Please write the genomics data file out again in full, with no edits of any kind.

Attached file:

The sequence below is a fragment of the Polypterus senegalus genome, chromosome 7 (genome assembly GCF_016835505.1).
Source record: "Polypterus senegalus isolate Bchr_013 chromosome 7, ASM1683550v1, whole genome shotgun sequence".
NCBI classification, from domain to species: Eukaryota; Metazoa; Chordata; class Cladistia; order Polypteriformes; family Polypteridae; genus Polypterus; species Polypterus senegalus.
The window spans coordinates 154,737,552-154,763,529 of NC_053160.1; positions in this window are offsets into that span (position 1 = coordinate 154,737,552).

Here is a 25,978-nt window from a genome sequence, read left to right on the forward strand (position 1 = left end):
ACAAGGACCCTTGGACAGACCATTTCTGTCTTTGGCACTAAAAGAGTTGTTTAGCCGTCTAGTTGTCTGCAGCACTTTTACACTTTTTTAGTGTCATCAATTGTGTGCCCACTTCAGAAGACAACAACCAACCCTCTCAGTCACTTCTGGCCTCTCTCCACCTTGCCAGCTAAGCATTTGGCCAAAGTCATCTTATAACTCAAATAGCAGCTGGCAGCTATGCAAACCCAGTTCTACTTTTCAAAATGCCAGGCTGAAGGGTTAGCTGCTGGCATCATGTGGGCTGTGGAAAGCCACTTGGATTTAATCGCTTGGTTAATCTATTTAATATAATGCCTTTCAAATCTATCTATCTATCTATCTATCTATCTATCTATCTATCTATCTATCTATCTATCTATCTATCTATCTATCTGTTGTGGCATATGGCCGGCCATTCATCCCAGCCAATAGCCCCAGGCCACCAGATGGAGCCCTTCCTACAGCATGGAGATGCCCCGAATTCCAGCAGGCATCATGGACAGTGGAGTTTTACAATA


The sequence below is a fragment of the Polypterus senegalus genome, chromosome 7 (genome assembly GCF_016835505.1).
Source record: "Polypterus senegalus isolate Bchr_013 chromosome 7, ASM1683550v1, whole genome shotgun sequence".
NCBI classification, from domain to species: Eukaryota; Metazoa; Chordata; class Cladistia; order Polypteriformes; family Polypteridae; genus Polypterus; species Polypterus senegalus.
The window spans coordinates 154,737,552-154,763,529 of NC_053160.1; positions in this window are offsets into that span (position 1 = coordinate 154,737,552).

Here is a 25,978-nt window from a genome sequence, read left to right on the forward strand (position 1 = left end):
ACAAGGACCCTTGGACAGACCATTTCTGTCTTTGGCACTAAAAGAGTTGTTTAGCCGTCTAGTTGTCTGCAGCACTTTTACACTTTTTTAGTGTCATCAATTGTGTGCCCACTTCAGAAGACAACAACCAACCCTCTCAGTCACTTCTGGCCTCTCTCCACCTTGCCAGCTAAGCATTTGGCCAAAGTCATCTTATAACTCAAATAGCAGCTGGCAGCTATGCAAACCCAGTTCTACTTTTCAAAATGCCAGGCTGAAGGGTTAGCTGCTGGCATCATGTGGGCTGTGGAAAGCCACTTGGATTTAATCGCTTGGTTAATCTATTTAATATAATGCCTTTCAAATCTATCTATCTATCTATCTATCTATCTATCTATCTATCTATCTATCTATCTATCTATCTATCTATCTATCTGTTGTGGCATATGGCCGGCCATTCATCCCAGCCAATAGCCCCAGGCCACCAGATGGAGCCCTTCCTACAGCATGGAGATGCCCCGAATTCCAGCAGGCATCATGGACAGTGGAGTTTTACAATA